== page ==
This report has been prepared to document the performance of the continuous sampling reduced-pressure air-ICP-AES (inductively coupled plasma--atomic emission spectroscopy) and mercury-monitor systems developed by Ames Laboratory for use as continuous emission monitors (CEM). This work was funded by the U. S. Department of Energy, Office of Environmental Management, Office of Science and Technology, through the Mixed Waste Focus Area. The purpose of the project is to develop instrumentation and methods for spectroscopic field monitoring applications. During FY00 this included continued work on the development of the continuous sample introduction system and the multi-frequency AOTF-echelle spectrometer, used in conjunction with the reduced-pressure air-ICP-AES system as a multi-metal CEM. The assembly, development, and testing of an echelle spectrometer system for the detection of mercury (Hg) by atomic absorption was also completed during FY00. The continuous sampling system and the multi-metal air-ICP and mercury-monitor CEM systems were tested at Mississippi State University at the Diagnostic Instrumentation and Analysis Laboratory (DIAL) at the end of FY00. This report describes the characteristics and performance of these systems, and the results of the field tests performed at DIAL.

  17. Network

    Broader source: All U.S. Department of Energy (DOE) Office Webpages (Extended Search)

    ESnet About ESnet Our Mission The Network ESnet History Governance & Policies Career Opportunities ESnet Staff & Org Chart Contact Us Contact Us Technical Assistance: 1 800-33-ESnet (Inside US) 1 800-333-7638 (Inside US) 1 510-486-7600 (Globally) 1 510-486-7607 (Globally) Report Network Problems: trouble@es.net Provide Web Site Feedback: info@es.net About ESnet A Platform for Science Discovery The Energy Sciences Network (ESnet) is a high-performance, unclassified network built to

  18. Sampling box

    DOE Patents [OSTI]

    Phillips, Terrance D.; Johnson, Craig

    2000-01-01

    An air sampling box that uses a slidable filter tray and a removable filter cartridge to allow for the easy replacement of a filter which catches radioactive particles is disclosed.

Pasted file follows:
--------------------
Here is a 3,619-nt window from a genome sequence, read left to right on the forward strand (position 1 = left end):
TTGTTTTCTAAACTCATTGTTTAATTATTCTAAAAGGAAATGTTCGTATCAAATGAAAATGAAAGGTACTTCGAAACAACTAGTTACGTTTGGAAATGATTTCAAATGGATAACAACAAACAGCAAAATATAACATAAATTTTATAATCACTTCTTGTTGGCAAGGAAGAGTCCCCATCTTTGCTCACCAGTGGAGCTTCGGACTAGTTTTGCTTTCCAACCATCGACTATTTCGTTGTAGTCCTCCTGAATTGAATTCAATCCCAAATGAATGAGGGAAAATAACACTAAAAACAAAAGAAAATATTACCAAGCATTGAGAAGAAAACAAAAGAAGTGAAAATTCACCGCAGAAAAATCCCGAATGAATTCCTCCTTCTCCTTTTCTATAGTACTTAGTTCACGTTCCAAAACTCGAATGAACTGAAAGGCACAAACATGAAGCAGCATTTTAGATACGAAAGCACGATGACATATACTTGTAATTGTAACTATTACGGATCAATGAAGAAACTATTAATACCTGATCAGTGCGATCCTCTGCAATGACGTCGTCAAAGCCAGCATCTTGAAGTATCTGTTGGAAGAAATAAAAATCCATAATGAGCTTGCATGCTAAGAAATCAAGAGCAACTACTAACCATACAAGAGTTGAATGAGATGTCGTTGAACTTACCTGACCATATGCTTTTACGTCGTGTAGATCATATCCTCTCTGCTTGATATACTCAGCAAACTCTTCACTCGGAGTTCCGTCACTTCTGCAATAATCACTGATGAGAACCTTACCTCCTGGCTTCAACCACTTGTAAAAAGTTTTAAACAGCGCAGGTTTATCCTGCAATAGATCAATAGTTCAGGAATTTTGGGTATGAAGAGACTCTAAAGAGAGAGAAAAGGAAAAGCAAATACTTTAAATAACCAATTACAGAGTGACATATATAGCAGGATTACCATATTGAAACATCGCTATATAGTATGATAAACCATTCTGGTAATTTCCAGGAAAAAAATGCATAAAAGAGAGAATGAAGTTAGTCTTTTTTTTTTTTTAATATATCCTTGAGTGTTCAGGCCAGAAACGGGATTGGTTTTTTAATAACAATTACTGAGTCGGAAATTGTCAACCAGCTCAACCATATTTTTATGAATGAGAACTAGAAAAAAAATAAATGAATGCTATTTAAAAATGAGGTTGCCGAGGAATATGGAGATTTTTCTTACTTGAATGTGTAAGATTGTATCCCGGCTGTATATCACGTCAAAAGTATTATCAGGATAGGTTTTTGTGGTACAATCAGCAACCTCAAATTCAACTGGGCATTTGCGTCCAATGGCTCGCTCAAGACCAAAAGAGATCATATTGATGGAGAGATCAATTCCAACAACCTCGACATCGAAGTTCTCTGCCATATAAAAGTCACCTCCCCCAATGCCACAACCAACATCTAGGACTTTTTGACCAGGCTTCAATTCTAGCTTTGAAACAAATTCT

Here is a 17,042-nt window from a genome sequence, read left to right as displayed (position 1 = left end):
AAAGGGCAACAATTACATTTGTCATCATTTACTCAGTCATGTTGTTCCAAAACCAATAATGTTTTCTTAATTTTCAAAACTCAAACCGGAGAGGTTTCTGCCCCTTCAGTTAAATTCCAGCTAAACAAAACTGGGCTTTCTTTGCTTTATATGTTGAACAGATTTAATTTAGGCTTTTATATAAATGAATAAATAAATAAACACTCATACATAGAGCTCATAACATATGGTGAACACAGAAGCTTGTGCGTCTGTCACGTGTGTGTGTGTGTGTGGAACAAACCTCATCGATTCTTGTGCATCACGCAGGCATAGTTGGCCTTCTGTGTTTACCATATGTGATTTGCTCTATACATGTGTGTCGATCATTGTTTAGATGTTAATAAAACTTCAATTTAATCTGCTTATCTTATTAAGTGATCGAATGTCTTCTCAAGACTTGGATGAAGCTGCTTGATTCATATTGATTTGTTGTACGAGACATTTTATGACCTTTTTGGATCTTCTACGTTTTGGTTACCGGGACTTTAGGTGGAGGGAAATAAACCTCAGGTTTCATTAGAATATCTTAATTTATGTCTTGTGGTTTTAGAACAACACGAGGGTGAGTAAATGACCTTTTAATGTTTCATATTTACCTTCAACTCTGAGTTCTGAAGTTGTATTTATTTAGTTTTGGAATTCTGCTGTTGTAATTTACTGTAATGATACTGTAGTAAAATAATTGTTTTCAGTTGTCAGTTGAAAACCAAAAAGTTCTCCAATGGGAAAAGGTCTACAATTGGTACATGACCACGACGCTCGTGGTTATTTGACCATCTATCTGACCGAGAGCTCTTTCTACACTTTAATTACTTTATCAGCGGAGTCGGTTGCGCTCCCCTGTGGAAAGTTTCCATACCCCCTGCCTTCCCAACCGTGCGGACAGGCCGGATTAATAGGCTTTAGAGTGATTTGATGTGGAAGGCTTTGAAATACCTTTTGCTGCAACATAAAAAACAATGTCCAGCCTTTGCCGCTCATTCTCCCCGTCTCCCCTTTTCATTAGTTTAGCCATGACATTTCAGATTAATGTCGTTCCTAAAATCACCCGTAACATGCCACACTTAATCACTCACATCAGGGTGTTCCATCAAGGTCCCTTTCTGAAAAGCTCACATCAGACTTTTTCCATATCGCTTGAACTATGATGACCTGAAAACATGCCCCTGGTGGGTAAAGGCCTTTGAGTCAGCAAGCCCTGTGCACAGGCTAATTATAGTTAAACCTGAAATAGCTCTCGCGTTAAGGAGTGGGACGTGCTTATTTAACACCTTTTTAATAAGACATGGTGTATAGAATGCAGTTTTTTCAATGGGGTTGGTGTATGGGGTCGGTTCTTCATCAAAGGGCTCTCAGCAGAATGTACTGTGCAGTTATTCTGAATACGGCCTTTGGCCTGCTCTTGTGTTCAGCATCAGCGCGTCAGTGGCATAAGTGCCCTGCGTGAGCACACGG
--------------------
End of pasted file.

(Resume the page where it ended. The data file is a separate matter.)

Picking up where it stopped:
19. Aerosol sampling system

    DOE Patents [OSTI]

    Masquelier, Donald A.

    2004-02-10

    A system for sampling air and collecting particulate of a predetermined particle size range. A low pass section has an opening of a preselected size for gathering the air but excluding particles larger than the sample particles. An impactor section is connected to the low pass section and separates the air flow into a bypass air flow that does not contain the sample particles and a product air flow that does contain the sample particles. A wetted-wall cyclone collector, connected to the impactor section, receives the product air flow and traps the sample particles in a liquid.

  20. [Environmental investigation of ground water contamination at Wright-Patterson Air Force Base, Ohio]. Volume 3, Sampling and analysis plan (SAP): Phase 1, Task 4, Field Investigation: Draft

    SciTech Connect (OSTI)

    Not Available

    1991-10-01

    In April 1990, Wright-Patterson Air Force Base (WPAFB), initiated an investigation to evaluate a potential Comprehensive Environmental Response, Compensation, and Liability Act (CERCLA) removal action to prevent, to the extent practicable, the offsite migration of contaminated ground water from WPAFB. WPAFB retained the services of the Environmental Management Operations (EMO) and its principle subcontractor, International Technology Corporation (IT) to complete Phase 1 of the environmental investigation of ground-water contamination at WPAFB. Phase 1 of the investigation involves the short-term evaluation and potential design for a program to remove ground-water contamination that appears to be migrating across the western boundary of Area C, and across the northern boundary of Area B along Springfield Pike. Primarily, Task 4 of Phase 1 focuses on collection of information at the Area C and Springfield Pike boundaries of WPAFB. This Sampling and Analysis Plan (SAP) has been prepared to assist in completion of the Task 4 field investigation and is comprised of the Quality Assurance Project Plan (QAPP) and the Field Sampling Plan (FSP).